A Murderer Takes a Stroll on the Black Sand Beach

Flash fiction by Gessy Alvarez

A child runs. Charging forward. Laughing, holding a red ball, running as if she’s committed a theft. Pigeons fly out of her way, short legs in motion, tips of toes touching pavement. Strangers taking a stroll along the waterfront give way. She runs straight towards me, and I want to bend down and scoop her up. Thank her for showing me pure joy. A joy where nothing else matters but the present pleasure like the first time you saw the ocean or tasted an ice cream cone. Pleasure uninterrupted by thoughts and fears. I no longer feel this unadulterated joy. I fear something will be taken from me.


fragments in waiting by Gessy Alvarez

The orchids fell off the stem after hanging on for three months.

Violet petals browned and shriveled leaving two tall stems bereft.

Succulent leaves lay open at the base, waiting or rejoicing.

Beaded water absorbed by the green arms.

Day after day the leaves, the stems luxuriate in sun.

Sitting atop the radiator cover, steam heat 

providing the tropical warmth, giving life.

A stub growing a slow centimeter at a time.

A year, six months, a long stem sprouts perpendicular.

Too small and spiritless until it blows up to violet embryos.

Until a new orchid flaps open, its center like the face of 

an insect that will never move its stare from the center of your universe.


A Poem by Gessy Alvarez

I birthed no humans
I faked my virtue

I feared the world
I kissed forked tongues

I killed honey bees
I hid cigarette burns

I held back screams
I cried for nothing

I craved the respect
I licked the grass

Audio is available here.

About the photo: From the exhibit “Guillermo Del Toro: Crafting Pinocchio” at the Museum of Modern Art. March 2022. Photo by Gessy Alvarez.

Mid-Life February

A Prose Poem by Gessy Alvarez

The rain cools the unseasonably hot February day. A once divine youth faces a mid-life spectacle of indecisions. Isolation that once felt like a blessing smothers the spectral fire of yearning. Strangers want you to fulfill your promise. Your desires drop twenty degrees – a frost follows. The pure will to lock the streets in black ice fails. No winter follows this swampy February glare and unidentified flying objects – missiles crashing on downy mountaintops. We stand, flies buzzing over our heads fifteen thousand feet from the sea. On our descent, cradled inside the gentle sway of a 110-year-old train, a marathoner races downhill – barefoot, heels embedded with stars. As the skylark February dies in a summery fire.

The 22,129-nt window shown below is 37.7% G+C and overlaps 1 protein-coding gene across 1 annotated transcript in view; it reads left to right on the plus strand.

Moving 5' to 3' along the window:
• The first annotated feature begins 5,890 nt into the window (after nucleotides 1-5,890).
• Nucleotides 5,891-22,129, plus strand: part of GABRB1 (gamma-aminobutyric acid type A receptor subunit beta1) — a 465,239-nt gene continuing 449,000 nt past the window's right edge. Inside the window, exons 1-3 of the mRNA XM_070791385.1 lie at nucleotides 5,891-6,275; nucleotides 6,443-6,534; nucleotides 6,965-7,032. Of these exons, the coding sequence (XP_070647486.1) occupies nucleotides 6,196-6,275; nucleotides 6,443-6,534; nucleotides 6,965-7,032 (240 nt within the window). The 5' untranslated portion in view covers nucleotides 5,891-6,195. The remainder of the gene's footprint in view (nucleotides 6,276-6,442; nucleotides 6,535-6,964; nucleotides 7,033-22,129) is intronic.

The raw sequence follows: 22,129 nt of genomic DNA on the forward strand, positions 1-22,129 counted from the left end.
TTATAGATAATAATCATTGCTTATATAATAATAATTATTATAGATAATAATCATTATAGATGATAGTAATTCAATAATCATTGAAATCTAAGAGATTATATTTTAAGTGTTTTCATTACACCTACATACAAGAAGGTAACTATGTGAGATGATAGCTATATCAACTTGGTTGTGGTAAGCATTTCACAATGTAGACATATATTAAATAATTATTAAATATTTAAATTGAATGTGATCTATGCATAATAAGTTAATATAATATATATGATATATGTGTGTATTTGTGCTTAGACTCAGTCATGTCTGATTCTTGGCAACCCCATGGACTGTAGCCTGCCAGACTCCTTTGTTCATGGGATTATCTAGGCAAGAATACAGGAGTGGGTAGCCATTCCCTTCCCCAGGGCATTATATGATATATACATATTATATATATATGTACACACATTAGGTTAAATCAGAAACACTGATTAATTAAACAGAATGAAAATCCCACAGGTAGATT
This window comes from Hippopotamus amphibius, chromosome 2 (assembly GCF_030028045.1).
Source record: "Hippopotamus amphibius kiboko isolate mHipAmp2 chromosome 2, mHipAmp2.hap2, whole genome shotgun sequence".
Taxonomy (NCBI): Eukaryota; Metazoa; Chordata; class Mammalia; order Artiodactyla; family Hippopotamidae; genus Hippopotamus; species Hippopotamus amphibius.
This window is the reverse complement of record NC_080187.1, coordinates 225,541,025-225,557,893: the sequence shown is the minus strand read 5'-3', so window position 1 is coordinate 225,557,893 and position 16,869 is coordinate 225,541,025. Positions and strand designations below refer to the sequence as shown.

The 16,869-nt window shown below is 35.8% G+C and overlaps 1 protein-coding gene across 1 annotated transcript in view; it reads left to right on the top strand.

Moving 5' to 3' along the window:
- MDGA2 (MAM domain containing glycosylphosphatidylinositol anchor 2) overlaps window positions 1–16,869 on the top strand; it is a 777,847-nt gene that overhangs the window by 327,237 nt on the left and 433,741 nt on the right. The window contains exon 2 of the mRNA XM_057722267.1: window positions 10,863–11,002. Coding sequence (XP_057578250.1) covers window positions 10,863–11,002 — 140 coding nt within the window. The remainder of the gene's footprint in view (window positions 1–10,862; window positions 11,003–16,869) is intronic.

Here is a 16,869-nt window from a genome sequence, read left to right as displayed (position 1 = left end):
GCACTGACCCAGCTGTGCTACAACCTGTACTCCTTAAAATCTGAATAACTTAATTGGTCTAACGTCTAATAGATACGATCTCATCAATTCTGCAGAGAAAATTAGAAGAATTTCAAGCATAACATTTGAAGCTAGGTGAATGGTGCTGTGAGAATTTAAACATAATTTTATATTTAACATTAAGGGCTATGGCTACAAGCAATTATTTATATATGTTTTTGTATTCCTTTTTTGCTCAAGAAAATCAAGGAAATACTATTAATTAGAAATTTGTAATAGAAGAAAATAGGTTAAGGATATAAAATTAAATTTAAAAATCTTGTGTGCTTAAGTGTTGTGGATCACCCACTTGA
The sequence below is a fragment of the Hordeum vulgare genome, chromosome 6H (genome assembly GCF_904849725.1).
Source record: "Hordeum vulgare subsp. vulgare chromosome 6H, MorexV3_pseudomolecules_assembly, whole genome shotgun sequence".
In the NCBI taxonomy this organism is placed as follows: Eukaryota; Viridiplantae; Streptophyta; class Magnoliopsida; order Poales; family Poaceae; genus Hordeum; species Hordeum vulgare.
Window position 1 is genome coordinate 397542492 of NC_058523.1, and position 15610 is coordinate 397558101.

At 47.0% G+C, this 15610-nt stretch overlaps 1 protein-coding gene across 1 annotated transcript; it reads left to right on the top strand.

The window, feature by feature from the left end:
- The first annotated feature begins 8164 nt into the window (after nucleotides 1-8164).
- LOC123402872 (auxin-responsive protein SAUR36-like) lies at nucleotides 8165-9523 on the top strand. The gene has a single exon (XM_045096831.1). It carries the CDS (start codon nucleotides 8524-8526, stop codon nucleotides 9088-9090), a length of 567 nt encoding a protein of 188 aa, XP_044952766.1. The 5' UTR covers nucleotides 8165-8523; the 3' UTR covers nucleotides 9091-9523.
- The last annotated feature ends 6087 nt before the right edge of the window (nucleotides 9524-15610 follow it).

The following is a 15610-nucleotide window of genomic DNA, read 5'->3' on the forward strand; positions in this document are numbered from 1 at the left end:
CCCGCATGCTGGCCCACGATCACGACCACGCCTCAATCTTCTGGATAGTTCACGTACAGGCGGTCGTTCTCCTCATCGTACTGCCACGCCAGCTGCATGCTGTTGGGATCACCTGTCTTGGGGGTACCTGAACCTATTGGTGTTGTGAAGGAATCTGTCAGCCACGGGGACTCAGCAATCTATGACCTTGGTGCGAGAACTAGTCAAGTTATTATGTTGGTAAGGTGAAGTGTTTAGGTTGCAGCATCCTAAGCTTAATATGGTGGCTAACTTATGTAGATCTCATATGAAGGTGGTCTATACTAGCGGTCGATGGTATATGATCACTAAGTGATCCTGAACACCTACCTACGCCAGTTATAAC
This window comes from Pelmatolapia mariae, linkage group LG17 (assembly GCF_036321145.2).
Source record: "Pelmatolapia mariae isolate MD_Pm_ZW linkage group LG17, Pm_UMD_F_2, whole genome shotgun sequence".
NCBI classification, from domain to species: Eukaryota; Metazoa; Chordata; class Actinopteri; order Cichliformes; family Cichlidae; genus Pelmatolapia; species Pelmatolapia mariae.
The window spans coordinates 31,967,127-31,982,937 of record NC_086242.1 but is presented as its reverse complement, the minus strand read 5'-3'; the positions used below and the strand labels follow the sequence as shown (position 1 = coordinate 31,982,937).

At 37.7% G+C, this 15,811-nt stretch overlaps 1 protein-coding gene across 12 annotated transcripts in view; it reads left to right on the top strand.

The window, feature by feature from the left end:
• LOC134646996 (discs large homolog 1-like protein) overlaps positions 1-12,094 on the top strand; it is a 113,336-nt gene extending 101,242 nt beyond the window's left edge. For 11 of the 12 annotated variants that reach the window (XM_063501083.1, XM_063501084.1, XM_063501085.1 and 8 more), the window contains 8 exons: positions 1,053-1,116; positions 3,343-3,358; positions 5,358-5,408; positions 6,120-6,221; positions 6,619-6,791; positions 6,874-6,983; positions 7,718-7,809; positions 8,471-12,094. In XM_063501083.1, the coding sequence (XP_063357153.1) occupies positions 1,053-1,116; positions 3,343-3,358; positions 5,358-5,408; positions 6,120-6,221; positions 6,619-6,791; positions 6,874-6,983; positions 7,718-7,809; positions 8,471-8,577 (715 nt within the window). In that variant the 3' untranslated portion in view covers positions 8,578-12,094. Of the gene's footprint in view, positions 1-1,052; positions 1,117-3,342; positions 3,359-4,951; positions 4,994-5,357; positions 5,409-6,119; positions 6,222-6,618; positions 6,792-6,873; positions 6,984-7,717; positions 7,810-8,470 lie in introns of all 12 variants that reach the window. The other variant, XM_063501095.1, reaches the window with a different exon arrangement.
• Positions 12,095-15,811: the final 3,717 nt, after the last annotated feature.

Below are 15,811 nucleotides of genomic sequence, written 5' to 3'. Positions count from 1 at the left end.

Audio available: https://gessyalvarez.substack.com/p/mid-life-february

Photo credit: Chad Fish / Associated Press.

Leatherdale, 4/22/22

Found Poetry

“I lived in leather.”
leather shirts / intrigue
leather pants / unsettled
leather jackets / inspired rumors
formalist beauty / the punk scene
mosh pits / gay discos
contact sheets / postcard lovers
character-study / conviviality
“trash” / “sanctuary”
Mudd Club / shape-shifters 
enigmatic grin / half-finished cigarette
anthropological patina / queer Babylon 
Adivasi tribes / cultural extinction
the rich bohemian world / the dirt pits 
the marginal / dignity 
the best / “the rest…
…dangerously bad.”

Source: Perez, Adam Smith (2022). “The Punk Portraitist of New York’s Underground.” Aperture magazine.

Photo Credit: Marcus Leatherdale. Photo from article in Hello Mr., Issue 6, April 4, 2016 .

Substack Link

On A Summer Day


Sharing this beach with many humans

every single one thinking living playing sinking 

levitating under the sun

I am confronted by my ordinary existentialism 

by the surreal awareness of a solitary mind

humming to an idiosyncratic ringing 

as the waves wash over the pain